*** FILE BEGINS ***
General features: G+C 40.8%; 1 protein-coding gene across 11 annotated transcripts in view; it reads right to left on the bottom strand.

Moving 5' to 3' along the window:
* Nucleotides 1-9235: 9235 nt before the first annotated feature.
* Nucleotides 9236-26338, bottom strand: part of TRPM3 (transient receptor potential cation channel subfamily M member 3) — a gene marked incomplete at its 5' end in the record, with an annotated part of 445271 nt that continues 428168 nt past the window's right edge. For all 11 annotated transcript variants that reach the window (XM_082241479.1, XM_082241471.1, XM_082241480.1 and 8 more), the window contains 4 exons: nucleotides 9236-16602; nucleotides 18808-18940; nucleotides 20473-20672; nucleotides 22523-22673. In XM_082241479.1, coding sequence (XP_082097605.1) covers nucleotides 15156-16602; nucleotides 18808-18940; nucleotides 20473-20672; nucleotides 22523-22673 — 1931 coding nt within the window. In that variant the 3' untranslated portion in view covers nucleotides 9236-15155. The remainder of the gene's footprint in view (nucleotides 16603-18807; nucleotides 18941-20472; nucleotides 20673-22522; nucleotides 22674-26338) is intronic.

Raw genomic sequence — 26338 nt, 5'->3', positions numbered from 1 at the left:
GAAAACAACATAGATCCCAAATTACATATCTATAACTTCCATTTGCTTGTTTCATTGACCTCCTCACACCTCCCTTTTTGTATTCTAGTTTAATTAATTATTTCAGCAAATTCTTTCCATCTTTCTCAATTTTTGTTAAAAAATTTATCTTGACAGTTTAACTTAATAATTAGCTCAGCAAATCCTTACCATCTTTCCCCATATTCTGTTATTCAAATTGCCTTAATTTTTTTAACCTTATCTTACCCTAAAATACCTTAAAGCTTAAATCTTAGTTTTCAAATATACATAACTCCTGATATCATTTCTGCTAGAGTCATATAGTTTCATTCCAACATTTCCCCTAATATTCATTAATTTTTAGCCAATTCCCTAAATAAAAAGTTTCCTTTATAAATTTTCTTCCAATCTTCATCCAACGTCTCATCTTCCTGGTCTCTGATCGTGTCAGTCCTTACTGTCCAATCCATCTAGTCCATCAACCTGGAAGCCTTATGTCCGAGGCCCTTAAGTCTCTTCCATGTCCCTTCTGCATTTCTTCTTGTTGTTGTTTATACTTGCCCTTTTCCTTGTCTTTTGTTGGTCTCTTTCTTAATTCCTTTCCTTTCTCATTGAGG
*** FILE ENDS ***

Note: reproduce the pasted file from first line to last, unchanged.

General features: G+C 40.8%; 1 protein-coding gene across 11 annotated transcripts in view; it reads right to left on the bottom strand.

Moving 5' to 3' along the window:
* Nucleotides 1-9235: 9235 nt before the first annotated feature.
* Nucleotides 9236-26338, bottom strand: part of TRPM3 (transient receptor potential cation channel subfamily M member 3) — a gene marked incomplete at its 5' end in the record, with an annotated part of 445271 nt that continues 428168 nt past the window's right edge. For all 11 annotated transcript variants that reach the window (XM_082241479.1, XM_082241471.1, XM_082241480.1 and 8 more), the window contains 4 exons: nucleotides 9236-16602; nucleotides 18808-18940; nucleotides 20473-20672; nucleotides 22523-22673. In XM_082241479.1, coding sequence (XP_082097605.1) covers nucleotides 15156-16602; nucleotides 18808-18940; nucleotides 20473-20672; nucleotides 22523-22673 — 1931 coding nt within the window. In that variant the 3' untranslated portion in view covers nucleotides 9236-15155. The remainder of the gene's footprint in view (nucleotides 16603-18807; nucleotides 18941-20472; nucleotides 20673-22522; nucleotides 22674-26338) is intronic.

Raw genomic sequence — 26338 nt, 5'->3', positions numbered from 1 at the left:
GAAAACAACATAGATCCCAAATTACATATCTATAACTTCCATTTGCTTGTTTCATTGACCTCCTCACACCTCCCTTTTTGTATTCTAGTTTAATTAATTATTTCAGCAAATTCTTTCCATCTTTCTCAATTTTTGTTAAAAAATTTATCTTGACAGTTTAACTTAATAATTAGCTCAGCAAATCCTTACCATCTTTCCCCATATTCTGTTATTCAAATTGCCTTAATTTTTTTAACCTTATCTTACCCTAAAATACCTTAAAGCTTAAATCTTAGTTTTCAAATATACATAACTCCTGATATCATTTCTGCTAGAGTCATATAGTTTCATTCCAACATTTCCCCTAATATTCATTAATTTTTAGCCAATTCCCTAAATAAAAAGTTTCCTTTATAAATTTTCTTCCAATCTTCATCCAACGTCTCATCTTCCTGGTCTCTGATCGTGTCAGTCCTTACTGTCCAATCCATCTAGTCCATCAACCTGGAAGCCTTATGTCCGAGGCCCTTAAGTCTCTTCCATGTCCCTTCTGCATTTCTTCTTGTTGTTGTTTATACTTGCCCTTTTCCTTGTCTTTTGTTGGTCTCTTTCTTAATTCCTTTCCTTTCTCATTGAGG